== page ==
Is 'still beer' still beer?
Posted Oct 26th 2013 | By:
Is 'Still Beer' still beer?
When a brew pub is located in an industrial park, that's a good sign. It suggests that the brewer is paying a lower rent than his colleague in the fancy neighborhood. Lower rent means lower costs overall, but it especially means that it costs less to store the beer during the period of conditioning between brewing and serving. A brewer who doesn't have to worry so much about the costs of conditioning can serve properly matured beers. More importantly, she's likely to make more ambitious beers-ones that benefit from a few extra weeks in the tank. So I was excited to see Fletcher street Brewery off the main drag of Alpena, Michigan and surrounded by parking lots. The atmosphere is strictly industrial-chic, very low overhead: another good sign. Our bartender, Aaron announced that he was an aviation mechanic by trade and that he was tending bar for the love of the beer. I'm imagining the price going down and the quality going up as he speaks.
Now this sounds like a set up for a story where the beer is miraculously good or splendidly awful, but in fact it's more fun than that. It's a story about a technical glitch that leads to an interesting tasting and a discovery. I ordered a sampler: eight beers served in four ounce glasses. The first one was barely carbonated, the second was dead flat. Number three had some fizz, even a little bit of lacing on the glass and the fourth was as dead as a pickled herring. The last four were completely uncarbonated and if I were a more frivolous sort, I'd be ranting, Python like through a list of synonyms for 'dead'. (In keeping with proper care of the dead, they were all chilled to an appropriate temperature.) Of course, I asked Aaron what was up. It seems there was a little technical problem. He didn't know what it was, but until the brewer came by in a few days, all he had was the unfizzy stuff. The bubbles are more than just traditional. Carbonation helps to carry aromas to the nose. This is important since beer is usually served at a cool temperature. It also creates a prickly tactile sensation that suppresses sweetness perception. Brewers design the taste of their beers with a particular level of carbonation in mind-that's why flat beer always tastes sweet and a bit out of balance.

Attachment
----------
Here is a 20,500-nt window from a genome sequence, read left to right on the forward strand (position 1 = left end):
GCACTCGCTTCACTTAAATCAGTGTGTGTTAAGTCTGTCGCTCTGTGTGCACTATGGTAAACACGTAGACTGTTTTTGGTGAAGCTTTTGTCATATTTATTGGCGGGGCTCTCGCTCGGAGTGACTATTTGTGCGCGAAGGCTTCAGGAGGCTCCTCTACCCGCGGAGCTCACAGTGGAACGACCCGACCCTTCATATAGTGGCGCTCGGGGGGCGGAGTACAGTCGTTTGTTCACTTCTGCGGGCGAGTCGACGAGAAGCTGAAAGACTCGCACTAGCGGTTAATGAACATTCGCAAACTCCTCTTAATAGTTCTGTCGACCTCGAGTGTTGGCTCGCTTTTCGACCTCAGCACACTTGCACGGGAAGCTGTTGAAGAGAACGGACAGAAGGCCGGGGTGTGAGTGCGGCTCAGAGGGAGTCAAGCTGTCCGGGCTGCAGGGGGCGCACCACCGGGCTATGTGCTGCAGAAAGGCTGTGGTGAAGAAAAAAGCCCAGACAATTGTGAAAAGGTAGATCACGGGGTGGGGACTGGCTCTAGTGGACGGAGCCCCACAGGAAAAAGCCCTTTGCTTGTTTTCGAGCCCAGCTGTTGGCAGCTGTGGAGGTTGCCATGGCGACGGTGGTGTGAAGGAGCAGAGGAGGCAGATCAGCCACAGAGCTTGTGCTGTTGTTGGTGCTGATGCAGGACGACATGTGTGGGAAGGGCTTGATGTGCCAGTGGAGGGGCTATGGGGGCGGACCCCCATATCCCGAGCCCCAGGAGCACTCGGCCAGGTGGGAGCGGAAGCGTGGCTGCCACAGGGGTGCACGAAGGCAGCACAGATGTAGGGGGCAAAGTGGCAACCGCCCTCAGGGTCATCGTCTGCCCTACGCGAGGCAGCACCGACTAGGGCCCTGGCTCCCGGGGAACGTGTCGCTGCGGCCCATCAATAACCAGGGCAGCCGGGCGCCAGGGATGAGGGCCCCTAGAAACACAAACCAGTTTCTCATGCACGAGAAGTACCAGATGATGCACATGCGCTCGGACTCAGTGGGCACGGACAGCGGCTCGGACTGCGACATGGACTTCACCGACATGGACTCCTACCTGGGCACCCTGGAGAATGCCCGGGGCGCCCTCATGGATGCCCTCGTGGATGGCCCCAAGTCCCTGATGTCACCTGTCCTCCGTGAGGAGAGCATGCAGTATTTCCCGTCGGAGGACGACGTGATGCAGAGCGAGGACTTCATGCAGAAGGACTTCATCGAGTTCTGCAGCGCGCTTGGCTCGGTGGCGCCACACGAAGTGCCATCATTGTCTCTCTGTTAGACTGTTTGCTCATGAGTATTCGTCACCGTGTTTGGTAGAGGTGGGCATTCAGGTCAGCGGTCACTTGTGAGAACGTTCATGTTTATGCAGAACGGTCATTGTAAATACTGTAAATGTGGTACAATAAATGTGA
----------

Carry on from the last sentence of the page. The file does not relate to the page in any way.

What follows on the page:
Then I noticed something interesting: the lack of carbonation also made the individual flavors stand out. I was intrigued. I decided to imagine that somebody was inventing a new category. We could call it malt cider, but I think I'll go with Still Beer. Still Beer aims forthe bubbly beery balance of rich, smooth cereal tastes with the sharp sensations of hops, spice and acidity-fruit is optional, but the same rules apply and balance is king.
Here are the results of my first-ever tasting of Still Beer.
E.B. Allen Ale
4.0% wheaty ale with a malty profile and a bit of bubblegum and a mildly phenolic finish.
4.5% light body, refreshing and earthy with a light, piney finish
Cool City Kolsch
5.5% -the only beer that retained some carbonation-a
classic kolsch, lacy head, slightly sweet.
Windiate Weizenbock "White Bock"
6% Creamy texture, mild flavor, gentle
malt profile. I suspect it would only take a bit of gas to make it interesting.
Rail Car Red
4.5% a light-bodied ale with the nutty taste of a specialty
Thunder Bay Bock
6% in its flat form, this one is way out of balance- the
caramel/honey/toffee flavors are too much for its hops. There was a hint of citrus aroma, but not much else. Definitely a beer that shouldn't appear in public without its bubbles.
7.6% At last, enough of a hop presence that the loss of bubbles isn't so serious. Toasty malts provide enough of a counterpoint to make this a plausible still beer.
5% This toasty typical America Stout isn't quite hoppy enough. The roasted malt aroma without its carbonation cover ends up with a mouth feel a bit like soda pop.
What's notable about this tasting is that the flavors were so achingly isolated. The taster experiences each characteristic singly, like listening to individual notes instead of a chord. I think all of these beers were well-made and I would definitely want to to returnto Fletcher street when the bubbles come back. And I look forward to someone working up the Still Beer Style.
Hoffman the author of the Short Course in Beer from Skyhorse Press
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